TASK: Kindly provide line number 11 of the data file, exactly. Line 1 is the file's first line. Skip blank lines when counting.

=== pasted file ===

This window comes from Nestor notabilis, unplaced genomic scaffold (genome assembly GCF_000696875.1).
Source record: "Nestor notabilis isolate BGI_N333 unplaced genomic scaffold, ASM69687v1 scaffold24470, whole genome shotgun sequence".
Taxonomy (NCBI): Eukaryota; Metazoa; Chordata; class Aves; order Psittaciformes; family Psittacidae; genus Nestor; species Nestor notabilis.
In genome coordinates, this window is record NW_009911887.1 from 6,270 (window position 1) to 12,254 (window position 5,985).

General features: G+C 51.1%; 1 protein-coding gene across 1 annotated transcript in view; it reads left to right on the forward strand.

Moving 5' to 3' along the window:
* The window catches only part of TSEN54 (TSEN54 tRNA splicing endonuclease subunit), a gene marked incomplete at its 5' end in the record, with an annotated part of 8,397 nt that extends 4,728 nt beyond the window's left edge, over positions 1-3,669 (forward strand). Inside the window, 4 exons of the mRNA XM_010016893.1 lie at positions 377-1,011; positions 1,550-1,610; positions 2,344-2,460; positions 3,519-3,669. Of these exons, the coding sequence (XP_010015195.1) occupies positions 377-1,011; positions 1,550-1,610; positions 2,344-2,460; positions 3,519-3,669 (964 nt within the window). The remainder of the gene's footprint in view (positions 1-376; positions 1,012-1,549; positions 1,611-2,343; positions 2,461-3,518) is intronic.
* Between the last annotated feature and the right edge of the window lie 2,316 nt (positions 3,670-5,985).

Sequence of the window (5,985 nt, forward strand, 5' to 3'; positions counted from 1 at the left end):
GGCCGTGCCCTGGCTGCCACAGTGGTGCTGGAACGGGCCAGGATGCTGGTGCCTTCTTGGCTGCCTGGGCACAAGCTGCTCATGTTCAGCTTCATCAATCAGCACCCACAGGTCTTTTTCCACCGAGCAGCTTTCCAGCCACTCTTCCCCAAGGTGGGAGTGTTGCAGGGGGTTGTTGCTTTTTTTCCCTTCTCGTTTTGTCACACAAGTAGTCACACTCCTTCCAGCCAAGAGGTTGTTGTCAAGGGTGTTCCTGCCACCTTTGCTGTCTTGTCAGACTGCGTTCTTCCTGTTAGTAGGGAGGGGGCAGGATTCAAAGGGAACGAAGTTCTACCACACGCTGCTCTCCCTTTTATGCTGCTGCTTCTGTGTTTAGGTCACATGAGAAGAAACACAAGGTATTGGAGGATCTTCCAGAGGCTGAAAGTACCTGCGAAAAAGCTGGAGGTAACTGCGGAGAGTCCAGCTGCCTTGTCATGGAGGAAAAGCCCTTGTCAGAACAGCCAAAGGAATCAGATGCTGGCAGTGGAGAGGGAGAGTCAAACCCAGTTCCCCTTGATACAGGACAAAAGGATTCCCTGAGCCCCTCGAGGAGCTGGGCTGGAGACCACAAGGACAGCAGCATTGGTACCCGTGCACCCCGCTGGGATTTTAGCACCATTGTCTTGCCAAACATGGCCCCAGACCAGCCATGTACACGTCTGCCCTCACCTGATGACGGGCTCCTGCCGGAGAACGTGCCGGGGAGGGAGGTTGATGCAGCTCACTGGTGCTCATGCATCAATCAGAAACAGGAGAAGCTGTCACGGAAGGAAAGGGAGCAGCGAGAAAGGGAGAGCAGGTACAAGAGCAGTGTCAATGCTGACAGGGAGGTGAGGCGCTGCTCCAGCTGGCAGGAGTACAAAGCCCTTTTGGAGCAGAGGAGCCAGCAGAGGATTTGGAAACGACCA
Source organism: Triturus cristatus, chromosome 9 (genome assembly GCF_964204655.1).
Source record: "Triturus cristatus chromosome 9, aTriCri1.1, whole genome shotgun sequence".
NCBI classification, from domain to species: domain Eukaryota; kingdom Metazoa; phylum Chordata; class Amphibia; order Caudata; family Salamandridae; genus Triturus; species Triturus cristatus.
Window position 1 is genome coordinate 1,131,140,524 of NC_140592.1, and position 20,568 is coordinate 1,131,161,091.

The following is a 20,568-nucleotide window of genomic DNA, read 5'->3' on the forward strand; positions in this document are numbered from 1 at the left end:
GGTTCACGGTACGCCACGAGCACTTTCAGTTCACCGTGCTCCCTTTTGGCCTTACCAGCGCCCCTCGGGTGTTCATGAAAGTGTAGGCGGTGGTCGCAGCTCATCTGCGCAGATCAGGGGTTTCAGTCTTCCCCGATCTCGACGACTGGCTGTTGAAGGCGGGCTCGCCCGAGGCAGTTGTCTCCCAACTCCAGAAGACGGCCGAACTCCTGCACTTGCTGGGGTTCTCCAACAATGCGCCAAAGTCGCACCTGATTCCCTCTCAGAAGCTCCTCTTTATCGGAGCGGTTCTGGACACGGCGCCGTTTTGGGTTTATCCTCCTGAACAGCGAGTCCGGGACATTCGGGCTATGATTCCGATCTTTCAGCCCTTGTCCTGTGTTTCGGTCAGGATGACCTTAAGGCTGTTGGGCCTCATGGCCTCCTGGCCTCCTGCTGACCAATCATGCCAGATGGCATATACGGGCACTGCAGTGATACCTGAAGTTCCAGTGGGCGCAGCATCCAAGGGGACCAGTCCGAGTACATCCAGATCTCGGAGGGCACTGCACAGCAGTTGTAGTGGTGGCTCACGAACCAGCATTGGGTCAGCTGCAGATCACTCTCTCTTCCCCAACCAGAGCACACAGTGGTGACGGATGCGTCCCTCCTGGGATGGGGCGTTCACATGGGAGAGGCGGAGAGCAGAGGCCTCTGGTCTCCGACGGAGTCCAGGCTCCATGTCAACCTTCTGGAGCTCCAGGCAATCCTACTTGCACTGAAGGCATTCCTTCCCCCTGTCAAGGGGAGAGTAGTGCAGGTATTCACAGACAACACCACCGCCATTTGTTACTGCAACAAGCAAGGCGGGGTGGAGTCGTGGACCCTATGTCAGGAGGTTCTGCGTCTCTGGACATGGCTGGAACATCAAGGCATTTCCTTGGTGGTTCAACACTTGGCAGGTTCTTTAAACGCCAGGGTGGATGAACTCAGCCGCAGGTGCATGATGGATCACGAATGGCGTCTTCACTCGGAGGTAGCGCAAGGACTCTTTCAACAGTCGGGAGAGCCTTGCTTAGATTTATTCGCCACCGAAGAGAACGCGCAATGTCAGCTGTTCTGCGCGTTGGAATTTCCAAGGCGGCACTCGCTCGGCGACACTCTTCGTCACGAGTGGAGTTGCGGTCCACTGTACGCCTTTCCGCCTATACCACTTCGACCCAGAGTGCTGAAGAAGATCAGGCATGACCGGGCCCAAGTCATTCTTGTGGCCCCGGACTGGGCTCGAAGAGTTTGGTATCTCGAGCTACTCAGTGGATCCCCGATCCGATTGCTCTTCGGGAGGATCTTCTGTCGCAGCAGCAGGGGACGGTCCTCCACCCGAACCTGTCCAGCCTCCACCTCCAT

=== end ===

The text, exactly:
Source organism: Triturus cristatus, chromosome 9 (genome assembly GCF_964204655.1).